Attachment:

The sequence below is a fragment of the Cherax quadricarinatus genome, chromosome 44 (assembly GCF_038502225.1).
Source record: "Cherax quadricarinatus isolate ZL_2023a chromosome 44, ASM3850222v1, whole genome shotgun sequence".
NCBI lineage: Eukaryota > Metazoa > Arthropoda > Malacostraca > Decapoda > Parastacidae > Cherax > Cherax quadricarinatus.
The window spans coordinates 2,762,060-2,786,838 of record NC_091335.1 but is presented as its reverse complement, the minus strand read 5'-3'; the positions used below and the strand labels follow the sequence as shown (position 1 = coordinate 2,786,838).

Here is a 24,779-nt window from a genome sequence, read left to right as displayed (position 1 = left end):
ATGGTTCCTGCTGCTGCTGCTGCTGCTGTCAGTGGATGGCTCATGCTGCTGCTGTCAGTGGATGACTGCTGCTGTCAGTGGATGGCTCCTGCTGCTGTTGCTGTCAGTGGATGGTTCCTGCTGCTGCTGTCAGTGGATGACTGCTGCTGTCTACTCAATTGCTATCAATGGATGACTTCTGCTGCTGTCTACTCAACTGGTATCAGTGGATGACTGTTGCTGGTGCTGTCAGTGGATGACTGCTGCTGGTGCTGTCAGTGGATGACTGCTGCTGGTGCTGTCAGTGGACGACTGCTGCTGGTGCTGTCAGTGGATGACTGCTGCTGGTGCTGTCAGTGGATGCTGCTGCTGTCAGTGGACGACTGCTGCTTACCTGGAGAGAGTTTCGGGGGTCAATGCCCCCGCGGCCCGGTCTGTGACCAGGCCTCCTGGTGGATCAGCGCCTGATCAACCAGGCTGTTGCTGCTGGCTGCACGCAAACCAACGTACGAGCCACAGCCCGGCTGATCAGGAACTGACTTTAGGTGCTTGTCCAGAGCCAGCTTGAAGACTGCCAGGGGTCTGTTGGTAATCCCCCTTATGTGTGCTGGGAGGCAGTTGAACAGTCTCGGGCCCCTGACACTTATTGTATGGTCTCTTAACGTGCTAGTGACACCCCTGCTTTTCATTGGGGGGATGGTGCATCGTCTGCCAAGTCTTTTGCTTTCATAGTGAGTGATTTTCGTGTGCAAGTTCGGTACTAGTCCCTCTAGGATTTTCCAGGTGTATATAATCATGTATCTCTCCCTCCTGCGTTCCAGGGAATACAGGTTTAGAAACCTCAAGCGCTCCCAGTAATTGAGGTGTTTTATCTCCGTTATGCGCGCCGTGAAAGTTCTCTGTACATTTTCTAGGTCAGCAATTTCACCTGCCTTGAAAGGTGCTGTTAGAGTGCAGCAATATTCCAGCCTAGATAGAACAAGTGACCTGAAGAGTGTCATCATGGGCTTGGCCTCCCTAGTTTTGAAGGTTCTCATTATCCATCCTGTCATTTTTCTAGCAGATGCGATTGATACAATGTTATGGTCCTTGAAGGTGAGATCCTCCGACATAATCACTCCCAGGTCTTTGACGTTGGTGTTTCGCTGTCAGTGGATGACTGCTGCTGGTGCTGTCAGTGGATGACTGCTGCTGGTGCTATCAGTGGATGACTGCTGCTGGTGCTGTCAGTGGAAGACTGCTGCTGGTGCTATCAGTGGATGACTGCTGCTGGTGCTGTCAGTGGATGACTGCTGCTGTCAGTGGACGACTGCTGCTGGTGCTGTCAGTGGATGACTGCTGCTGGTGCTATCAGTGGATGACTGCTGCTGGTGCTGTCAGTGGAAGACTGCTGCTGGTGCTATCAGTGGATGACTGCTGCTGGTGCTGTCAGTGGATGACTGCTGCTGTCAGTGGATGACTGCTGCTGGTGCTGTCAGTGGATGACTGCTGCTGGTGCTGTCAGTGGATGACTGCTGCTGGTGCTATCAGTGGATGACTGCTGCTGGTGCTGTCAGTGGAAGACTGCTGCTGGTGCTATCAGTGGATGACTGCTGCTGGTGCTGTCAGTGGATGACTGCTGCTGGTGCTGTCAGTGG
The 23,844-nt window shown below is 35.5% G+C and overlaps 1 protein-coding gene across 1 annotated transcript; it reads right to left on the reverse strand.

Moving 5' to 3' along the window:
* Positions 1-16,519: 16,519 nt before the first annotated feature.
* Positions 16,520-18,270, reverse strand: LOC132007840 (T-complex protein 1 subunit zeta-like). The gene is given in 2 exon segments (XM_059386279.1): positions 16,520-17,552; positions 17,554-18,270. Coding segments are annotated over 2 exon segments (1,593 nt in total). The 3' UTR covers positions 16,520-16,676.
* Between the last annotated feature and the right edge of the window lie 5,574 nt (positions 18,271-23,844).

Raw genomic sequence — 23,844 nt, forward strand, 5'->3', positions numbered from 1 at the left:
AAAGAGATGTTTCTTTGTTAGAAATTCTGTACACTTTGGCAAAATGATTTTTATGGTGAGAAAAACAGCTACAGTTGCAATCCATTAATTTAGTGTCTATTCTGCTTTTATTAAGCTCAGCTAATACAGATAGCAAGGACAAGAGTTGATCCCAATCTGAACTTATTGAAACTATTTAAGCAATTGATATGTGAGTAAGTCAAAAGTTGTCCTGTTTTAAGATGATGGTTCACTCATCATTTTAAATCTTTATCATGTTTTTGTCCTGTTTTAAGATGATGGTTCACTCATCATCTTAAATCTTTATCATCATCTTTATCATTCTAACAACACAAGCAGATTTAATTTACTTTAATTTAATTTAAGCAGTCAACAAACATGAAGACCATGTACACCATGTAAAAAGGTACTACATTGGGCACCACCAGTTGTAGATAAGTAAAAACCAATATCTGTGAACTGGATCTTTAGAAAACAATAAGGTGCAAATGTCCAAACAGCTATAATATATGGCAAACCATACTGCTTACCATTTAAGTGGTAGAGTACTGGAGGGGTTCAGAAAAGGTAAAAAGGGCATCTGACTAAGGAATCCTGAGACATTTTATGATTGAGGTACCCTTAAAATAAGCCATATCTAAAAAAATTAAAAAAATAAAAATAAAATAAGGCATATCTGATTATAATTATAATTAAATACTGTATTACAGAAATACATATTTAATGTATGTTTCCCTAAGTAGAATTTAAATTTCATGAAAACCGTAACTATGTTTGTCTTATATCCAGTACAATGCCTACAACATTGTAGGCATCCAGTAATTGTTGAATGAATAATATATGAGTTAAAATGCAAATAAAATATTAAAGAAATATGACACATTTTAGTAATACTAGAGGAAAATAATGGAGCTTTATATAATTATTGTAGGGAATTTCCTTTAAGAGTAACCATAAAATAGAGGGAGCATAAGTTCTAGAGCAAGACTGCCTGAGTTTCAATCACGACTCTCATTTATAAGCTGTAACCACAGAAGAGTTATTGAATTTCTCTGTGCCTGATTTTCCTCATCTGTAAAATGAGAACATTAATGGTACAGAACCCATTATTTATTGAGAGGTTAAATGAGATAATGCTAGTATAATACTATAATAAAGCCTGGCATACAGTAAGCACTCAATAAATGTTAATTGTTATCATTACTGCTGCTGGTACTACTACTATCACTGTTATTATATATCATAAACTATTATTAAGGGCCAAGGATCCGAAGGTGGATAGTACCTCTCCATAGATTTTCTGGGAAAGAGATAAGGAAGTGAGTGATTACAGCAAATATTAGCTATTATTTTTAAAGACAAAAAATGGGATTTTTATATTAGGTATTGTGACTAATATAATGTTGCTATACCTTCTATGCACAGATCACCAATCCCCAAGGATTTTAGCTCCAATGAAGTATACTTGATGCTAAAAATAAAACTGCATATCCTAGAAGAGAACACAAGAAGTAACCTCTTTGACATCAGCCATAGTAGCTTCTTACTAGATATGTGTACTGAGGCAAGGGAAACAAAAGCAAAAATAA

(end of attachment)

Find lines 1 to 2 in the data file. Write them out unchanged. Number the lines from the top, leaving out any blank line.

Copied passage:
The sequence below is a fragment of the Cherax quadricarinatus genome, chromosome 44 (assembly GCF_038502225.1).
Source record: "Cherax quadricarinatus isolate ZL_2023a chromosome 44, ASM3850222v1, whole genome shotgun sequence".